Pope John Paul I’s beatification may be approved this upcoming fall, according to an article published in Italian newspaper Avvenire.
According to the article’s writer, Stefania Falasca, who is also a Luciani (family name of the pope) biographer and the vice-postulator of his cause, the beatification process for the late pope has reached its final stages. This comes after the approval of a miracle on an Argentine girl that is scientifically unexplainable. (Read: 5 Books About the Curious Story of Pope John Paul I)
A miraculous healing
The miracle was said to have happened in 2011, when the young girl was diagnosed with a severe form of encephalopathy which altered her brain’s normal functions. However, she was miraculously healed, and the miracle was investigated by the Diocese of Belluno, which oversees the beatification cause in 2016.
After finding that the healing of the young girl was indeed miraculous, the diocese brought the case to a board of medical consultants in 2019 who said the same thing: there is no medical nor scientific explanation for her healing. It was then presented to a group of theological experts who approved the miracle just last May. (Read: St. Padre Pio’s Prayers for Healing and Miracles)
A final vote on the miracle’s validity will be held in October during a meeting with the cardinals and bishops of the Congregation for Saints Causes. It is widely expected that they will approve the pope’s beatification.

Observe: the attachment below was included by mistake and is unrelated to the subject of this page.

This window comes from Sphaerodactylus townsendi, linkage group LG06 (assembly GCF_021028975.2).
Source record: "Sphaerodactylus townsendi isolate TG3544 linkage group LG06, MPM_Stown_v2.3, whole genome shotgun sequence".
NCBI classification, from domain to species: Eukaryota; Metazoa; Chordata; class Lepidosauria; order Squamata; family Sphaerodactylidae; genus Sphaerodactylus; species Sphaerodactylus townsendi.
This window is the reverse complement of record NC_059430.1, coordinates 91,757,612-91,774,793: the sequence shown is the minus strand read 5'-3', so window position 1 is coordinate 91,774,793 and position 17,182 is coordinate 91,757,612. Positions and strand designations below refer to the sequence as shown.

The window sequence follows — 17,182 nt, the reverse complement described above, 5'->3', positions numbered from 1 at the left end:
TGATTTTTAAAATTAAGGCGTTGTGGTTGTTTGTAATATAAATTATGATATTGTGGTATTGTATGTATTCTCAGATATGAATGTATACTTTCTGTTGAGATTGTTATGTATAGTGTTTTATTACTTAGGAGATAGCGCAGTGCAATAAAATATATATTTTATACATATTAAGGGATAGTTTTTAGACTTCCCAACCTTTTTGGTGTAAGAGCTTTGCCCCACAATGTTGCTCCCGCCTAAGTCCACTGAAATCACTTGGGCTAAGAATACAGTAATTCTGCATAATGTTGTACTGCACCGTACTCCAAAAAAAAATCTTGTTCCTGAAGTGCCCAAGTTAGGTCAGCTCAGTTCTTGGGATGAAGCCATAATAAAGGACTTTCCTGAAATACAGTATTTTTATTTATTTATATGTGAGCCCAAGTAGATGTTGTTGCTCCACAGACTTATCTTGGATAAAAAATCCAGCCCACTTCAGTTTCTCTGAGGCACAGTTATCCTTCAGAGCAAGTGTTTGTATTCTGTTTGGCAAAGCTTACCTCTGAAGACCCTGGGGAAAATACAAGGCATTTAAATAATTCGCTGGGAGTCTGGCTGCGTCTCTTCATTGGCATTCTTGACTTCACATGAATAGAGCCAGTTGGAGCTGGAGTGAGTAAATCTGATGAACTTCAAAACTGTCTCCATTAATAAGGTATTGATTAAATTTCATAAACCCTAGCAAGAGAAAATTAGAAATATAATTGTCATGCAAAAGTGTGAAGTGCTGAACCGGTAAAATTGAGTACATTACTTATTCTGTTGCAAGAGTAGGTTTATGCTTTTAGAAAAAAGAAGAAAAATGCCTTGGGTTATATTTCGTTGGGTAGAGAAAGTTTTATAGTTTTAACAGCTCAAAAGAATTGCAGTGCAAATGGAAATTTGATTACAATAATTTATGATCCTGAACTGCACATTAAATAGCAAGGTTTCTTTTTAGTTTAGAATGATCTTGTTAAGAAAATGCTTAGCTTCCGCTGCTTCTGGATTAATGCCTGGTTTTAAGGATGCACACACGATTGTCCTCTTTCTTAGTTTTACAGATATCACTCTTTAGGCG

‘The Smiling Pope’
Pope John Paul I, born Albino Luciani on October 17, 1912 in Belluno, was elected the successor of Pope Paul VI in 1978. He was proclaimed the new head of the Catholic Church on the fourth ballot of the Papal Conclave.
During his papacy, Pope John Paul I–who paid homage to his two immediate predecessors Pope John XXIII and Pope Paul VI through his name–wanted to renew the Church through the Vatican II’s policies and encourage world peace and social justice, among others. (Read: Pope Francis Beatifies Knights of Columbus Founder)
Pope John Paul I, despite his more serious plans for the Catholic Church, was warm and pastoral like John XXIII–which was a characteristic that the cardinal-electors of his time wanted. His warm personality earned the pope the titles of “The Smiling Pope” and “The Smile of God,” as he was most often photographed with a smile on his face.
However, his reign only lasted for 33 days as he passed away in his sleep on September 29, 1978 due to a heart attack. (Read: Pope John Paul II Rose Graces White House Rose Garden)
Pope John Paul I’s cause for sainthood came a few decades after his death, in 2003. And it was in November 2017 when Pope Francis declared him ‘venerable’ for his heroic virtues.